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JAX-WS RI goes truly asynchronous!

Posted by kohsuke on August 21, 2006 at 11:43 AM PDT

As I've talked about in the past, I've been involved with making the JAX-WS RI better architectured. The first wave of that work is now stable enough to be made available as "milestone 1" and also in Glassfish v2 milestone1. Also see Vivek's blog for more about this.

But we aren't done yet. We recently learned that our JBI folks are interested in using the JAX-WS RI and WSIT as a lower level communication layer ("binding component" is their jargon, I think.) And they are very big on asynchrony — they speak of 100,000s of concurrent connections!

So Jitu and I have been working on a prototype of the evolution of the pipeline architecture that supports highly concurrent and asynchronous processing, tentatively dubbed as "valve."

The basic idea is the emulation of the continuation passing style in Java. I've done this more seriously in the dalma project and in a way more transparent to Java applications, but the emulation approach we take for valves is different. It's not transparent, and it's custom-designed for the pipeline processing, so it has much smaller overhead.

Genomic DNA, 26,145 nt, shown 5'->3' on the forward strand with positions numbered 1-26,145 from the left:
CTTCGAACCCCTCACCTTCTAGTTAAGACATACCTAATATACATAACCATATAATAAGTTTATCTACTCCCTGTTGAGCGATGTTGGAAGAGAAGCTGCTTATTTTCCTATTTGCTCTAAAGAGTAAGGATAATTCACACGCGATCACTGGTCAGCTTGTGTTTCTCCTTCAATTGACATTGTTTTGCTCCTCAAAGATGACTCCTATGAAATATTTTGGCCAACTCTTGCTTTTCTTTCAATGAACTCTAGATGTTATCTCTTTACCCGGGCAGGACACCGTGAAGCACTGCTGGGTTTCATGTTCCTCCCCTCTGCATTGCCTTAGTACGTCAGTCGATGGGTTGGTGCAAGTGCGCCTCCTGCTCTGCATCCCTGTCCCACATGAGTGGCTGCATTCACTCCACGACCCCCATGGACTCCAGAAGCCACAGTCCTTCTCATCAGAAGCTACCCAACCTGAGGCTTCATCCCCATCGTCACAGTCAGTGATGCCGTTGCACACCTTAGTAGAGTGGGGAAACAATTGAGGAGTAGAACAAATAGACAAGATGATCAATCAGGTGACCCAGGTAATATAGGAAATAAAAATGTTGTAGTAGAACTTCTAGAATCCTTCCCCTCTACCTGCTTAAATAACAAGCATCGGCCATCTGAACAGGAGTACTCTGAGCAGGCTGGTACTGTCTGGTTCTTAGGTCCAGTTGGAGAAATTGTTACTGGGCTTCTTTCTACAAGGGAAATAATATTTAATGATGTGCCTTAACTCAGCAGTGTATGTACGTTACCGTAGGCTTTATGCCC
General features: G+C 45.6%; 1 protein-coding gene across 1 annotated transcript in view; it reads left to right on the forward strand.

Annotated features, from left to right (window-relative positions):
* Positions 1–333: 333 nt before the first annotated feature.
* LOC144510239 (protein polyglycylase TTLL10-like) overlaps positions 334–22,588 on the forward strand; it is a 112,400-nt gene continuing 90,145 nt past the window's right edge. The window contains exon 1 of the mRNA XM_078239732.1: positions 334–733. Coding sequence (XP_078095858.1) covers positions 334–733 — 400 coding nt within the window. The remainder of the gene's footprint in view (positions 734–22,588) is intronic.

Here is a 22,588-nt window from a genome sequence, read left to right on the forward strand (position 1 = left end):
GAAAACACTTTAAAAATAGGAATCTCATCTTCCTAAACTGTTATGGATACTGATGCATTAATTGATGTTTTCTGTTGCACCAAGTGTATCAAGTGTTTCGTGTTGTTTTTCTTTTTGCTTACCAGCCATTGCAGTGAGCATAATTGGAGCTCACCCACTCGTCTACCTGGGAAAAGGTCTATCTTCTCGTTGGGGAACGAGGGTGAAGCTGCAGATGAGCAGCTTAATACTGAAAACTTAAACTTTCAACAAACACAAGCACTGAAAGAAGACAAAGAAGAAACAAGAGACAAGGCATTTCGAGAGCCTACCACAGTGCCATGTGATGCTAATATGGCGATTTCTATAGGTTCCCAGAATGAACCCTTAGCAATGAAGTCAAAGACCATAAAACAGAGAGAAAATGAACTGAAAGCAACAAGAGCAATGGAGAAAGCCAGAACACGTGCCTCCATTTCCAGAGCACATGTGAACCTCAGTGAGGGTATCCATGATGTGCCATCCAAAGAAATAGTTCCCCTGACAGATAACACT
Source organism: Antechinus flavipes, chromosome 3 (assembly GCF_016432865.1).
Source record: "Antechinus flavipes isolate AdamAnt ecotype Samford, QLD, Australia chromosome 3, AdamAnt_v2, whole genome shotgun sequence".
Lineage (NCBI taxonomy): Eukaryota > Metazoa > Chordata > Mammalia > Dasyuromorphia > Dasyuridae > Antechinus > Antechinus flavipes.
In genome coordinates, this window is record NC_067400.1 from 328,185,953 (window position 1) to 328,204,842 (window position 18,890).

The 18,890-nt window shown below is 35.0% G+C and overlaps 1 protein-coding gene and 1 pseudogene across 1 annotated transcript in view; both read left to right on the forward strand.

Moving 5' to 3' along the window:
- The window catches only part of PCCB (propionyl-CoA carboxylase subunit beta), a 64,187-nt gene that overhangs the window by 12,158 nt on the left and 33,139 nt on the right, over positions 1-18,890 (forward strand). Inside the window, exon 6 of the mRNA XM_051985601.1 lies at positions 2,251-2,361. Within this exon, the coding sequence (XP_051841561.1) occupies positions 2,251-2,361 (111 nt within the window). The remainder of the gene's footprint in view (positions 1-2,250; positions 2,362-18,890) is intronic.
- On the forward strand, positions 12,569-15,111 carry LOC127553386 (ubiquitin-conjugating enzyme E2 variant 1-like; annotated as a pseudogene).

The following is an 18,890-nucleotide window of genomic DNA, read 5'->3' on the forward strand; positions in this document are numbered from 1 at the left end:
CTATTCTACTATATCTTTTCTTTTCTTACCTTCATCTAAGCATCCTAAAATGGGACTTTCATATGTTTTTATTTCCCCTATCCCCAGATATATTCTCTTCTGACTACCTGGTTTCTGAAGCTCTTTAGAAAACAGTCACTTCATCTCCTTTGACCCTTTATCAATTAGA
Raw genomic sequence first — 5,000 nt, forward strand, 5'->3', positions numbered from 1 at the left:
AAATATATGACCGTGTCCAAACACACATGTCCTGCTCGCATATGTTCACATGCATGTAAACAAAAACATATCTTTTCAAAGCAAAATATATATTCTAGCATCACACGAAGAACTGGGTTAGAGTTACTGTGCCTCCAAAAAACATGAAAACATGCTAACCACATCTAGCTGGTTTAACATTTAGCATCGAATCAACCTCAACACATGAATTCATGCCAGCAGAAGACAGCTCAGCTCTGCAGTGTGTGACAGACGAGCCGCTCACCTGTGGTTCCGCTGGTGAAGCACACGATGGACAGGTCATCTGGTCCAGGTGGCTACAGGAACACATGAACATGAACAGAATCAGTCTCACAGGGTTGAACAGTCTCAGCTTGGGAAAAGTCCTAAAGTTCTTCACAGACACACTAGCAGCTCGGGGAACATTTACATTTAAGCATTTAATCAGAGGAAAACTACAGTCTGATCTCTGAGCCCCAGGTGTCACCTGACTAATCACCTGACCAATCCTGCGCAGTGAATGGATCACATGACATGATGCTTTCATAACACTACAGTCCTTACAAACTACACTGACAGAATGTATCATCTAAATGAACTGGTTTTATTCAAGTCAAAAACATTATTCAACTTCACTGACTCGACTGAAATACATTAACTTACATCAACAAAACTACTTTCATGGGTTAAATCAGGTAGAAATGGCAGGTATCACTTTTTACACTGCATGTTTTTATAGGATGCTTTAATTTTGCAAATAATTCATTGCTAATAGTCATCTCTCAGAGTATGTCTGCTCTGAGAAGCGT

CPS allows one thread to juggle multiple concurrent requests, instead of blocking on I/O. Combined with truly asynchronous transports (like Grizzly), it would allow us to achieve a great scalability that otherwise is simply impossible.

The good news is that on the client side, the JAX-WS API already has a programming model to take advantage of this. So when this change is ready, your existing application just gets faster, without changing one line. On the server side, however, we needed a new kind of Provider API that allows middlewares and applications to process requests asynchronously. This is likely go into the JAX-WS RI's private package for a while.

interface AsyncProvider<T> {
  void invoke(T reqeuest, Callback<T> callback, WebServiceContext);
}
interface Callback<T> {
  void sendReply(T response);
  void sendFault(WebServiceException fault);
}

If you are interested in more details, see the slides here and here. So, have fun with the JAX-WS RI 2.0.1 m1, and stay tuned for more improvements to come in the future!

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